MORE than 161,000 people are now employed in multi-national companies attracted to Ireland by the IDA -- the highest level in the history of the agency.
The net increase in employment last year was 7,071 -- the largest jump in more than a decade. But 6,296 jobs were also lost during the year.
The IDA is the semi-state agency responsible for attracting foreign direct investment into the country.
It's a strong result for chief executive Barry O'Leary, who steps down from the post later in the year.
His successor has not yet been selected, but he or she is expected to be in place by around the middle of the year.
"These will be my final set of results as chief executive of IDA as I intend to pursue other opportunities outside the organisation as soon as my successor is in place," Mr O'Leary said.
"I wish to thank everyone, inside and outside the organisation, for their kind support during my time in the most fulfiling and stimulating of roles."
Throughout the year 164 investments were won, up 13pc on 2012, and 78 new companies invested in Ireland for the first time. This is up 18pc on 2012.
While the record jobs numbers are a major boost for the agency, it struggles to meet its target of attracting foreign direct investment to the regions.
Mr O'Leary said the IDA would be building three buildings -- two 25,000 sq ft manufacturing facilities in Waterford and Athlone -- and an office building in Letterkenny.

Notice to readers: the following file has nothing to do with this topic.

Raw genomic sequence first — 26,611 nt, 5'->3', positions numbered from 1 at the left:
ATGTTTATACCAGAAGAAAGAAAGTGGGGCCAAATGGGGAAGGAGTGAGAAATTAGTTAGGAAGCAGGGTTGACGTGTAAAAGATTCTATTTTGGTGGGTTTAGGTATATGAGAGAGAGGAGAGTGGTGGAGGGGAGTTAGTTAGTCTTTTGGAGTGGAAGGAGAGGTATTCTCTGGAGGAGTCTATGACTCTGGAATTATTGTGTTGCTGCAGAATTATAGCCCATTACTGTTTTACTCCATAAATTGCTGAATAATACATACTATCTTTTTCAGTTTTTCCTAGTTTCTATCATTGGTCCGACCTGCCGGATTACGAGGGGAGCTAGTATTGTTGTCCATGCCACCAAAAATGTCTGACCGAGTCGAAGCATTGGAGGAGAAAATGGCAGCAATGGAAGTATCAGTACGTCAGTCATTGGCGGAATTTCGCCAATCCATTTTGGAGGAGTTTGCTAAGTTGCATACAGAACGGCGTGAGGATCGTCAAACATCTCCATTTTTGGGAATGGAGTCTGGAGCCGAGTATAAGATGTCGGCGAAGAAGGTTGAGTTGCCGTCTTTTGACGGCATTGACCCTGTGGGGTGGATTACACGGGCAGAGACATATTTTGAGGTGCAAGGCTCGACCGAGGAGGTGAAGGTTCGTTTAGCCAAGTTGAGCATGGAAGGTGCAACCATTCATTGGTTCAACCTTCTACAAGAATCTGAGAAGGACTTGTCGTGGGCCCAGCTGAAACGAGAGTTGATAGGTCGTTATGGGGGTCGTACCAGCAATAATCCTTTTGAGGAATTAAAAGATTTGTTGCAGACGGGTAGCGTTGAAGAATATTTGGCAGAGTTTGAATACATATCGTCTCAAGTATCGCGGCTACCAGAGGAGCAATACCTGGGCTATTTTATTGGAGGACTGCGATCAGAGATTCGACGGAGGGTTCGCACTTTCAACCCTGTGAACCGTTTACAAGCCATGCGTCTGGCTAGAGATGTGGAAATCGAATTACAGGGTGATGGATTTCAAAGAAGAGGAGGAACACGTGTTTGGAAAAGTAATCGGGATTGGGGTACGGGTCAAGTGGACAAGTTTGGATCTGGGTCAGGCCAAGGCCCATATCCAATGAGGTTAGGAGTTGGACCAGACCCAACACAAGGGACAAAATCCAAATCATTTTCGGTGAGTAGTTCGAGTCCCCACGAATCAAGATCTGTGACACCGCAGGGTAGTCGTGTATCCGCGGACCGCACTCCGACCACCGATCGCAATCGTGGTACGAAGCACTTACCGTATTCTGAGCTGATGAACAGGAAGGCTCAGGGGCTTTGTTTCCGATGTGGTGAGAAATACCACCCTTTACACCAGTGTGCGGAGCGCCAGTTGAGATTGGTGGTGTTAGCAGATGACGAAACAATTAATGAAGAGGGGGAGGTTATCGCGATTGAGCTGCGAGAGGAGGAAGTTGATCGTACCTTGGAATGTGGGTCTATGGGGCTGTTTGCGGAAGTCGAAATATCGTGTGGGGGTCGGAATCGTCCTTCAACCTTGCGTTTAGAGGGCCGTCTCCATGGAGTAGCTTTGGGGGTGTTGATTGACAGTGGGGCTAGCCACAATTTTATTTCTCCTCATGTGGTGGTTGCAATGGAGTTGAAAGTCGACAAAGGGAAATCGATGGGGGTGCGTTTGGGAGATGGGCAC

It is the first time that the IDA has built a facility in four years.
The buildings will be marketed by the IDA in a bid to attract companies into those areas.
Mr O'Leary has been chief executive since 2008, having replaced former civil servant Sean Dorgan.
The outgoing IDA boss was appointed to the role from within the agency, having worked there since 1976. However, Mr Dorgan was an IDA outsider, therefore it's hard to say who would replace Mr O'Leary at this juncture.
"At a certain point of time you have to step down from whatever job you're in," Mr O'Leary said.
"I've had a great career in IDA. I've lived abroad for about 15 years but I'll always keep a watching eye on IDA," he said.
"When we started out on the current strategy four years ago, the economic circumstances, Ireland's reputation, were very difficult. But the IDA dug in, and all going well for the last year of the strategy, the numbers delivered will be the highest number of net jobs increase in the history of IDA."
Jobs Minister Richard Bruton described Mr O'Leary as a "tremendous leader".
Mr Bruton said the hope is to exceed the job creation target in 2014.